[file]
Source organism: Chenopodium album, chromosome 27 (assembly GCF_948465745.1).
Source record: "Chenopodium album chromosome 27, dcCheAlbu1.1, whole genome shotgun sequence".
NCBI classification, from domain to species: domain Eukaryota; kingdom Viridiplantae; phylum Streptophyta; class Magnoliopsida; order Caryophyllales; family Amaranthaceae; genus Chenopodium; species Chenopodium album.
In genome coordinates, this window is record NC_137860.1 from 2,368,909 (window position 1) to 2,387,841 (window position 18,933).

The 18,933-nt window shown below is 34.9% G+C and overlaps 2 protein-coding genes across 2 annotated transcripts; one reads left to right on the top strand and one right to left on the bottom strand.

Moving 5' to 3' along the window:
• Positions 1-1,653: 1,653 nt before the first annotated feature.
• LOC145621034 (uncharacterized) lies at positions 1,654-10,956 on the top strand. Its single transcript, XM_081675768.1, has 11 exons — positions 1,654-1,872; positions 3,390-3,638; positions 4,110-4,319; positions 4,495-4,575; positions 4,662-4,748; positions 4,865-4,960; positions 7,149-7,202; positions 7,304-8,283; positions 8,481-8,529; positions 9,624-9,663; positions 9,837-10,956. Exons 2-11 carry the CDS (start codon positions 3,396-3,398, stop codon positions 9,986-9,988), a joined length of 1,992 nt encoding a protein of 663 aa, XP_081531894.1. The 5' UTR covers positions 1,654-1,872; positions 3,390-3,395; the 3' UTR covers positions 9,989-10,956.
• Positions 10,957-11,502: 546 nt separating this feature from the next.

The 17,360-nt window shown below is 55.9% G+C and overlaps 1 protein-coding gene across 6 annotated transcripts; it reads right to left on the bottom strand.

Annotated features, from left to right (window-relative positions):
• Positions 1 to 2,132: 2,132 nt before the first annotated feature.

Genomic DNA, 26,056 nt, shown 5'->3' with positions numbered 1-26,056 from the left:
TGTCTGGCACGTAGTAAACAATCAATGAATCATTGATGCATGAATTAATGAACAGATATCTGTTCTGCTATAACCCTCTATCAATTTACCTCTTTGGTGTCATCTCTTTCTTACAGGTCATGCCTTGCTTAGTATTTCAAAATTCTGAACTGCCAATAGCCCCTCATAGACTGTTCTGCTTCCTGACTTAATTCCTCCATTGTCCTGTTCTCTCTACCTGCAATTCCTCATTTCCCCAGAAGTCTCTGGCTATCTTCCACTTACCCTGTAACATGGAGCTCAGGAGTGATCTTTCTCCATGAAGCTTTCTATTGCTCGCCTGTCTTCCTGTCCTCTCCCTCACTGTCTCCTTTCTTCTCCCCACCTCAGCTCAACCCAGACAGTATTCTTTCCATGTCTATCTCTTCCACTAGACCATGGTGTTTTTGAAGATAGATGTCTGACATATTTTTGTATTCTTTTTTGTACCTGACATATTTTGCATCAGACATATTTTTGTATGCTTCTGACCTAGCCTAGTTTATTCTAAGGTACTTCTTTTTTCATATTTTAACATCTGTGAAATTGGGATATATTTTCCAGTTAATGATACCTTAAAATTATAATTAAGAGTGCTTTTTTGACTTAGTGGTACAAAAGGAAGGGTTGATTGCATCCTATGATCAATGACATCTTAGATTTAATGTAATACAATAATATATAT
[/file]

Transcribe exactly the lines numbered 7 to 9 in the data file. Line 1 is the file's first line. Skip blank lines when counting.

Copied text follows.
• Positions 1-1,653: 1,653 nt before the first annotated feature.
• LOC145621034 (uncharacterized) lies at positions 1,654-10,956 on the top strand. Its single transcript, XM_081675768.1, has 11 exons — positions 1,654-1,872; positions 3,390-3,638; positions 4,110-4,319; positions 4,495-4,575; positions 4,662-4,748; positions 4,865-4,960; positions 7,149-7,202; positions 7,304-8,283; positions 8,481-8,529; positions 9,624-9,663; positions 9,837-10,956. Exons 2-11 carry the CDS (start codon positions 3,396-3,398, stop codon positions 9,986-9,988), a joined length of 1,992 nt encoding a protein of 663 aa, XP_081531894.1. The 5' UTR covers positions 1,654-1,872; positions 3,390-3,395; the 3' UTR covers positions 9,989-10,956.
• Positions 10,957-11,502: 546 nt separating this feature from the next.